The Australia Council’s announcement in April that some 49 arts organisations around Australia were to lose four-year funding came as a shock to many. Two that were unsuccessful were Ensemble Offspring and The Song Company, being two of the country’s most well respected and high achieving music groups. Arts budgets are especially tight right now, but with the added difficulty of trying to survive under COVID-19 restrictions, it makes times exceedingly tough right now.
In the second of two articles, we asked Antony Pitts, Artistic Director of The Song Company, about how the group is dealing with the present circumstances.
What does it mean for The Song Company to be moving from four-year to one-year funding as a result of the Australia Council funding decision, and what are your thoughts as regards its decision?
Obviously we are very disappointed that, as Australia’s only national professional vocal ensemble, we are not going to receive multi-year Federal government funding for 2021-2024. Our last major performances before the lockdown were alongside The Tallis Scholars and other leading international groups at this year’s Adelaide Festival with our ensemble of Principal, Ensemble, and Associate Artists drawn from right across Australia – this level of music-making is simply not possible without major financial input, as the time needed for preparation and rehearsal, and the travel costs involved are substantial. We currently have to rely partly but very significantly on government funding to be in a position both to perform at a world-class level and to mentor the next generation of Australian singers. This loss of Federal funding will therefore mean a fundamental change to our performing and touring model. In our case, however, we have known for some time that we weren’t being considered for this funding round after our Expression of Interest was rejected last year. To some extent we have already come to terms with this blow and have developed a new strategic model that takes into account this level of setback. But at the same time we very much share the pain and incredulity of our colleagues at other ensembles and organisations around the country.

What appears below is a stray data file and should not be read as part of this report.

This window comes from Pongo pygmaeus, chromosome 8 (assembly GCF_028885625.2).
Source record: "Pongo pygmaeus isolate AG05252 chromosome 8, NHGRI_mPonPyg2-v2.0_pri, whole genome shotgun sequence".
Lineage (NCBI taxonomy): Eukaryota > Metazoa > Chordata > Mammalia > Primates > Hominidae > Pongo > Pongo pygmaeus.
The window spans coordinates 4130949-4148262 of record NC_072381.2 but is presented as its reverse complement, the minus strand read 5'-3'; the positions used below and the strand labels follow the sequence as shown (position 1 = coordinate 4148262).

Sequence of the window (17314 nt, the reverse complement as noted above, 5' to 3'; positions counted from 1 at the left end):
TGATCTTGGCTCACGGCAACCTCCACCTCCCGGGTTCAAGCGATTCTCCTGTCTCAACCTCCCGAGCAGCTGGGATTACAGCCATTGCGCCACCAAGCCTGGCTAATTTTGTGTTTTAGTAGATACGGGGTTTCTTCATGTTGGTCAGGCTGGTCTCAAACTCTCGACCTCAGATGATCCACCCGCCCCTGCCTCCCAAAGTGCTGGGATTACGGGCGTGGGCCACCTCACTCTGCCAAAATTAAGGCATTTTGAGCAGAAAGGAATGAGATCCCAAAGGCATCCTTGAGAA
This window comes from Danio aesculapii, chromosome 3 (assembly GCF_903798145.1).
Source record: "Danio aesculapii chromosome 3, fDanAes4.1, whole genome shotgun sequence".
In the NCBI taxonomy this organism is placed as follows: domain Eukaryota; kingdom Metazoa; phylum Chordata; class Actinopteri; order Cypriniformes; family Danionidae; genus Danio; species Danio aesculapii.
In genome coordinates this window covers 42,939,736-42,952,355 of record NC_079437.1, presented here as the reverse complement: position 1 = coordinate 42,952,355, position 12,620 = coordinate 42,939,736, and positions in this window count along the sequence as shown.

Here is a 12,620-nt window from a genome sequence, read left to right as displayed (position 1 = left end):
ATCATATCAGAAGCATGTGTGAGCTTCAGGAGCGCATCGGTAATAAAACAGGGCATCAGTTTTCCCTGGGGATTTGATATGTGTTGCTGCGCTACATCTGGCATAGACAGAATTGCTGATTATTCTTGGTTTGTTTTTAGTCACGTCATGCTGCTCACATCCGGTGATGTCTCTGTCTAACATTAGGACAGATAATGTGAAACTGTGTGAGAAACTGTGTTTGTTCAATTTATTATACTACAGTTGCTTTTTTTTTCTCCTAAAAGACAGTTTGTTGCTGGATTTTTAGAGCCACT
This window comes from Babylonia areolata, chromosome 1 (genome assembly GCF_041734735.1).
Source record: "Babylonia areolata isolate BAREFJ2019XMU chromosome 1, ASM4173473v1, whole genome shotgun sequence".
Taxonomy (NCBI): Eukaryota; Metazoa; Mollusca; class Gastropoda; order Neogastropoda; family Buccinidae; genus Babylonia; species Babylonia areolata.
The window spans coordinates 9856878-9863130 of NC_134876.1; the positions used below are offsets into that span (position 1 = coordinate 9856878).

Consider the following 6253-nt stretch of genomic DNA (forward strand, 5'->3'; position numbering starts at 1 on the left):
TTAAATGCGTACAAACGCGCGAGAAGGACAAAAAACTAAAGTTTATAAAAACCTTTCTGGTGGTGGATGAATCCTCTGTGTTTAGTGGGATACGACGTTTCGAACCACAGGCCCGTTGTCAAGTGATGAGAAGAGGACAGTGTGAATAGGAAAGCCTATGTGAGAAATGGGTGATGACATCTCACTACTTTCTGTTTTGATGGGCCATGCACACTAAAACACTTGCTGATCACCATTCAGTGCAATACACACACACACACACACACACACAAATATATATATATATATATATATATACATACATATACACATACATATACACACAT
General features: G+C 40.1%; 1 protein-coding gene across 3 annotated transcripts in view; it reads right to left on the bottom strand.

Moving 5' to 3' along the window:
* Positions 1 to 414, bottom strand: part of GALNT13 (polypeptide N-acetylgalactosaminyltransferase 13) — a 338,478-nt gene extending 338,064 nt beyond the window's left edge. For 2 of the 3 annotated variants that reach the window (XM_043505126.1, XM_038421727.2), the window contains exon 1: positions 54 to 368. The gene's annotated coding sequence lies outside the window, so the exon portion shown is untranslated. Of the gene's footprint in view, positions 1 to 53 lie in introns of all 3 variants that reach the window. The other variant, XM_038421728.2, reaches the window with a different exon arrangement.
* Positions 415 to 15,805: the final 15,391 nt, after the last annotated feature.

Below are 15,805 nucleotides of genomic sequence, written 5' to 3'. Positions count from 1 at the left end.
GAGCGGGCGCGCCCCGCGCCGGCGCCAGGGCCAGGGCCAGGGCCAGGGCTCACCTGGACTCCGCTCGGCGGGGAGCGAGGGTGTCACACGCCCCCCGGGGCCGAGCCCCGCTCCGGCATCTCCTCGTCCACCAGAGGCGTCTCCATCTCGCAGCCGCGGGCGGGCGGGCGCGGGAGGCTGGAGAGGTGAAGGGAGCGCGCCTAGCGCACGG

How have things changed for The Song Company as a result of the COVID-19 pandemic?
The Song Company is in the same deeply challenging position as arts organisations throughout the country and abroad. This is an existential crisis for the Arts in Australia and will require extraordinary help for many, many organisations to survive and for artists to be able to pay for essentials over the coming months. We have had to rethink how we operate and how we can continue to create beautiful and original music when our singers are scattered across the country. It’s also been a time to discover who is prepared to support us and other small arts organisations in what is already a very changed landscape for all our artists. We’re very grateful that so many of our donors have pledged their ongoing backing for what we do. In practical terms, we are reworking our forthcoming Main Stage programs – Burden of Truth and Arms of Love – for digital release and rescheduled live performances later this year or next, and at the same time preparing our Close-Up and Salon programs – Dichterliebe Reimagined, Bach to the Future, Chant d’amour et de mort, Dances of Passion/Madrigalesque – to be ready for when concert-halls do reopen. At this stage we’re hoping that the later programs in our 2020 Clear Blue Sky season, including our production of Hildegard of Bingen’s music drama Ordo Virtutum in Circle of Virtue, will be able to go ahead as planned.
Can you tell us about the group’s recording projects and your recomposition of the 13-part canon in the Eton Choirbook?
Our major recording projects right now are – remixed from the archive – last season’s Power Chords Attached with Melbourne metal band The Omnific, and – brand-new with 33 singers recording remotely from across the country and beyond – a world première of Gavin Bryars’s infamous setting of a homeless man’s singing, Jesus’ Blood Never Failed Me Yet and a multichoral reworking of the Eton Choirbook canon, Jesus autem transiens. Both these large-scale pieces have allowed us to support and bring together all of our eight Principal Artists, four Ensemble Artists, ten Associate Artists, our most recent Emeriti Artists, plus one or two special Guest Artists for our digital Burden of Truth project. Matching everyone’s recordings in the studio at home has been an invigorating task and I hope that many people will be really moved by these magnificent harmonies and incredible layering of uplifting voices in visionary song! Of course we’re missing our live performing enormously, but this is also an opportunity to lay down a significant part of our recorded legacy and hopefully reach a wider audience than ever.